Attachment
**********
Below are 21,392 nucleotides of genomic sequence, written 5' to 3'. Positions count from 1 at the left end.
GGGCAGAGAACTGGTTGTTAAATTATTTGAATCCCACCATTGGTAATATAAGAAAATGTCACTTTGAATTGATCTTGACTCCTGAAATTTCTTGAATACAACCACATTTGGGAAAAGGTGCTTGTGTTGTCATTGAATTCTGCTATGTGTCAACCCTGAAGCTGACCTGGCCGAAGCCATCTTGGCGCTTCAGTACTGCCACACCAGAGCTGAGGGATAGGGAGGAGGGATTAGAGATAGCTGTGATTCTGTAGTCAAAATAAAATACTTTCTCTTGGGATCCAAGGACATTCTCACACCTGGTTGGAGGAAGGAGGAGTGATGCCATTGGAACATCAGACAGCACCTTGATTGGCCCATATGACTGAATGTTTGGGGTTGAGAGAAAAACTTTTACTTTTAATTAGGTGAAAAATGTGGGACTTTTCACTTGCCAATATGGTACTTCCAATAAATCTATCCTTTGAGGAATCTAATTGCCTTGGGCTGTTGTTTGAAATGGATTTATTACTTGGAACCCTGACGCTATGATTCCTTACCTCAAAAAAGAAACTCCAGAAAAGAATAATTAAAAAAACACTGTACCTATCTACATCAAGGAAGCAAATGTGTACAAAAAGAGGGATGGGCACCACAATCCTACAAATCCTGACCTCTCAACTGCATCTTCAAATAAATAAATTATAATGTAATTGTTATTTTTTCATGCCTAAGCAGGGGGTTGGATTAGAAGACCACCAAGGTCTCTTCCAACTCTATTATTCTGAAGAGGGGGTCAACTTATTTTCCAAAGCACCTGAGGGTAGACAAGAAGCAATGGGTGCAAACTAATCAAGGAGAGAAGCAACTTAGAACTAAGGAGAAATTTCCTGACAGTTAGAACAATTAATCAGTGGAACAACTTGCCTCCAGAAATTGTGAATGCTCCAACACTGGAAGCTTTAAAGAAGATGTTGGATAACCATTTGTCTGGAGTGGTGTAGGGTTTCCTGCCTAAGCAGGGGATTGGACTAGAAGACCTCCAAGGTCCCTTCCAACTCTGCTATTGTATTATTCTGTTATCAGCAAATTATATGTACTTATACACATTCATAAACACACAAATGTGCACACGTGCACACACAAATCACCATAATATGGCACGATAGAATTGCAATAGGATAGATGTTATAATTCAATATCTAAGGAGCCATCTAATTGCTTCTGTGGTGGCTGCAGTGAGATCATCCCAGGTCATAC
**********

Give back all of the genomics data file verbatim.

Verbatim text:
Below are 21,392 nucleotides of genomic sequence, written 5' to 3'. Positions count from 1 at the left end.
GGGCAGAGAACTGGTTGTTAAATTATTTGAATCCCACCATTGGTAATATAAGAAAATGTCACTTTGAATTGATCTTGACTCCTGAAATTTCTTGAATACAACCACATTTGGGAAAAGGTGCTTGTGTTGTCATTGAATTCTGCTATGTGTCAACCCTGAAGCTGACCTGGCCGAAGCCATCTTGGCGCTTCAGTACTGCCACACCAGAGCTGAGGGATAGGGAGGAGGGATTAGAGATAGCTGTGATTCTGTAGTCAAAATAAAATACTTTCTCTTGGGATCCAAGGACATTCTCACACCTGGTTGGAGGAAGGAGGAGTGATGCCATTGGAACATCAGACAGCACCTTGATTGGCCCATATGACTGAATGTTTGGGGTTGAGAGAAAAACTTTTACTTTTAATTAGGTGAAAAATGTGGGACTTTTCACTTGCCAATATGGTACTTCCAATAAATCTATCCTTTGAGGAATCTAATTGCCTTGGGCTGTTGTTTGAAATGGATTTATTACTTGGAACCCTGACGCTATGATTCCTTACCTCAAAAAAGAAACTCCAGAAAAGAATAATTAAAAAAACACTGTACCTATCTACATCAAGGAAGCAAATGTGTACAAAAAGAGGGATGGGCACCACAATCCTACAAATCCTGACCTCTCAACTGCATCTTCAAATAAATAAATTATAATGTAATTGTTATTTTTTCATGCCTAAGCAGGGGGTTGGATTAGAAGACCACCAAGGTCTCTTCCAACTCTATTATTCTGAAGAGGGGGTCAACTTATTTTCCAAAGCACCTGAGGGTAGACAAGAAGCAATGGGTGCAAACTAATCAAGGAGAGAAGCAACTTAGAACTAAGGAGAAATTTCCTGACAGTTAGAACAATTAATCAGTGGAACAACTTGCCTCCAGAAATTGTGAATGCTCCAACACTGGAAGCTTTAAAGAAGATGTTGGATAACCATTTGTCTGGAGTGGTGTAGGGTTTCCTGCCTAAGCAGGGGATTGGACTAGAAGACCTCCAAGGTCCCTTCCAACTCTGCTATTGTATTATTCTGTTATCAGCAAATTATATGTACTTATACACATTCATAAACACACAAATGTGCACACGTGCACACACAAATCACCATAATATGGCACGATAGAATTGCAATAGGATAGATGTTATAATTCAATATCTAAGGAGCCATCTAATTGCTTCTGTGGTGGCTGCAGTGAGATCATCCCAGGTCATAC